air pollution

In 2012, around seven million people died as a result of air pollution exposure, World Health Organisation (WHO) new estimates released on Tuesday indicated.

This finding doubles previous estimates and confirms that air pollution is now the world?s largest single environmental health risk.
The report, which was made available to the Ghana News Agency by Tarik Jasarevic of the WHO Department of Communications, in particular reveals a stronger link between both indoor and outdoor air pollution exposure and cardiovascular diseases, such as strokes and ischaemic heart disease, as well as between air pollution and cancer.

This is in addition to the role of air pollution in the development of respiratory diseases, including acute respiratory infections and chronic obstructive pulmonary diseases.

The data is not only based on more knowledge about the diseases caused by air pollution, but also upon better assessment of human exposure to air pollutants through the use of improved measurements and technology.

This had enabled scientists to make a more detailed analysis of health risks from a wider demographic spread that now includes rural as well as urban areas.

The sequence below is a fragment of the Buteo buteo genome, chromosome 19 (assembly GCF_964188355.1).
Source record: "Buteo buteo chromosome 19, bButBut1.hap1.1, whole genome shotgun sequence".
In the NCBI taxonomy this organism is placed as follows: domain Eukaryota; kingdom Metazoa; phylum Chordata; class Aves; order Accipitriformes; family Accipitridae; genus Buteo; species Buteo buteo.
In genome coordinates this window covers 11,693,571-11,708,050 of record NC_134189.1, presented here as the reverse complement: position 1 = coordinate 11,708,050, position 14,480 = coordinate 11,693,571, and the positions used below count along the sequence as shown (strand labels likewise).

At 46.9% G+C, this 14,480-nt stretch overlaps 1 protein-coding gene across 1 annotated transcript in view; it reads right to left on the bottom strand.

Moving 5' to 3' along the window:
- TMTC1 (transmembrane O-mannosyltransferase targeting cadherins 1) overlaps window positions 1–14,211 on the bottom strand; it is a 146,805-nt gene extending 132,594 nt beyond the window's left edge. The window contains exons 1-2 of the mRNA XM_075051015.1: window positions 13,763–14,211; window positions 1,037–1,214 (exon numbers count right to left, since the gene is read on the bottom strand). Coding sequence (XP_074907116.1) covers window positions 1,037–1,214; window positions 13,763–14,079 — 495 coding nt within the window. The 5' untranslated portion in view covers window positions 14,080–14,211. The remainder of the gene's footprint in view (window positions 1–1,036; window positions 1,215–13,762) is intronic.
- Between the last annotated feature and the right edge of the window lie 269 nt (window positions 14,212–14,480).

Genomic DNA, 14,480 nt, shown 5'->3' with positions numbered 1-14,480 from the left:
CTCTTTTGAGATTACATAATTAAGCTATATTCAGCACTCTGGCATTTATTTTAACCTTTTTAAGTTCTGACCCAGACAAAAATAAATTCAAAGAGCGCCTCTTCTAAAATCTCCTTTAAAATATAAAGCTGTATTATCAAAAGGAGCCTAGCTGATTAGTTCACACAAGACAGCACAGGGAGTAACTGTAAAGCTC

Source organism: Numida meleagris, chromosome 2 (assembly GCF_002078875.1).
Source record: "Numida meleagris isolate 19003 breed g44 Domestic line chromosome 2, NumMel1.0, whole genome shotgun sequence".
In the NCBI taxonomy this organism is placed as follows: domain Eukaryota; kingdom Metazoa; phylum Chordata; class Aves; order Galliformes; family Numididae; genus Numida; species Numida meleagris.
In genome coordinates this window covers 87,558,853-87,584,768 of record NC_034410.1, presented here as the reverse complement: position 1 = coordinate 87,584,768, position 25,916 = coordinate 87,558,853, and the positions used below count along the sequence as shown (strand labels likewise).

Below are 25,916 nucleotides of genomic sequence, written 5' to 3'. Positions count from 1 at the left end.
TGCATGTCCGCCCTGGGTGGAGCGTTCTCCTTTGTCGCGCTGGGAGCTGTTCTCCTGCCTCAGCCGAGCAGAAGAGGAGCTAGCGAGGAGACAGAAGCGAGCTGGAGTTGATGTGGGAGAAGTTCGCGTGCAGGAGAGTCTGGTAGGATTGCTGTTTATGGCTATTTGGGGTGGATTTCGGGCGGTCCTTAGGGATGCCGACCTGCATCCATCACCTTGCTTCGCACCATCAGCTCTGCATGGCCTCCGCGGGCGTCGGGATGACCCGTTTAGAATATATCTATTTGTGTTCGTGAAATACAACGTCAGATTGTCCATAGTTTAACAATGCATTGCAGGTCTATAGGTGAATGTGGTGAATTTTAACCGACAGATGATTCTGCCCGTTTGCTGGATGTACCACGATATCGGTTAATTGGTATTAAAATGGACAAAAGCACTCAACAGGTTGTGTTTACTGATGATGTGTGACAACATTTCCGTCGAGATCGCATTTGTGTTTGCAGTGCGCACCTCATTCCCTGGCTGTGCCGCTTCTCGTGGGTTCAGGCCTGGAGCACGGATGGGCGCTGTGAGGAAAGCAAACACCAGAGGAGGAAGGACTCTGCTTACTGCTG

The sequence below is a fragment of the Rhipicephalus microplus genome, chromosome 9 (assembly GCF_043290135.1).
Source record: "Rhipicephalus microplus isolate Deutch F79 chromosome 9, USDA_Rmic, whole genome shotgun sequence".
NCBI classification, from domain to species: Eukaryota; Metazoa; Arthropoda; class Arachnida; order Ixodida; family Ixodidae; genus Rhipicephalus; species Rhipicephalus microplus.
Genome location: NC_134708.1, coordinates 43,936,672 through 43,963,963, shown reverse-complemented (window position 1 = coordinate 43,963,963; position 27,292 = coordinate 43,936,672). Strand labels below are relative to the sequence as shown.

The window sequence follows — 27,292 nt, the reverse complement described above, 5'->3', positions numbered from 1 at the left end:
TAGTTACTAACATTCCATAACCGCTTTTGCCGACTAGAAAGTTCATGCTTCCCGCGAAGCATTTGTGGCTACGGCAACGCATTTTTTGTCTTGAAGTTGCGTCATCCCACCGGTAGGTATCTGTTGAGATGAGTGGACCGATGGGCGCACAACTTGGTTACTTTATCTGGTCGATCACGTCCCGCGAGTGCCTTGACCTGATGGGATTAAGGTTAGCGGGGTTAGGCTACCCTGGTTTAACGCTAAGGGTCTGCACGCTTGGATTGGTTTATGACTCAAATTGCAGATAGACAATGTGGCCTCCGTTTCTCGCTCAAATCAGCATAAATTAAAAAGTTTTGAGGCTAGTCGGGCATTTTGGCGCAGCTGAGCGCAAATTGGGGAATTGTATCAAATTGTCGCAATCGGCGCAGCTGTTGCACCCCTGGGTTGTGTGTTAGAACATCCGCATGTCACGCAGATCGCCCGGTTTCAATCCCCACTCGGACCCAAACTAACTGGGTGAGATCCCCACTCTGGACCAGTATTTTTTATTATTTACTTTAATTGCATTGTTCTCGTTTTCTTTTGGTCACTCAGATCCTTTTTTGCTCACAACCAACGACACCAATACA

Regionally, low and middle income countries in the WHO South-East Asia and Western Pacific regions had the largest air pollution-related burden in 2012, with a total of 3.3 million deaths linked to indoor air pollution and 2.6 million deaths related to outdoor air pollution.

Included in the assessment is a breakdown of deaths attributed to specific diseases, underlining that the vast majority of air pollution deaths are due to cardiovascular diseases.

The new estimates were based on the latest WHO mortality data from 2012 as well as evidence of health risks from air pollution exposures.

The new data is explained by better information about pollution exposures among the estimated 2.9 billion people living in homes using wood, coal or dung as their primary cooking fuel, as well as evidence about air pollution?s role in the development of cardiovascular and respiratory diseases, and cancers.
In the case of outdoor air pollution, WHO estimates there were 3.7 million deaths in 2012 from urban and rural sources worldwide.
Dr Carlos Dora, WHO Coordinator for Public Health, Environmental and Social Determinants of Health said, ?Excessive air pollution is often a by-product of unsustainable policies in sectors such as transport, energy, waste management and industry. In most cases, healthier strategies will also be more economical in the long term due to health-care cost savings as well as climate gains.?


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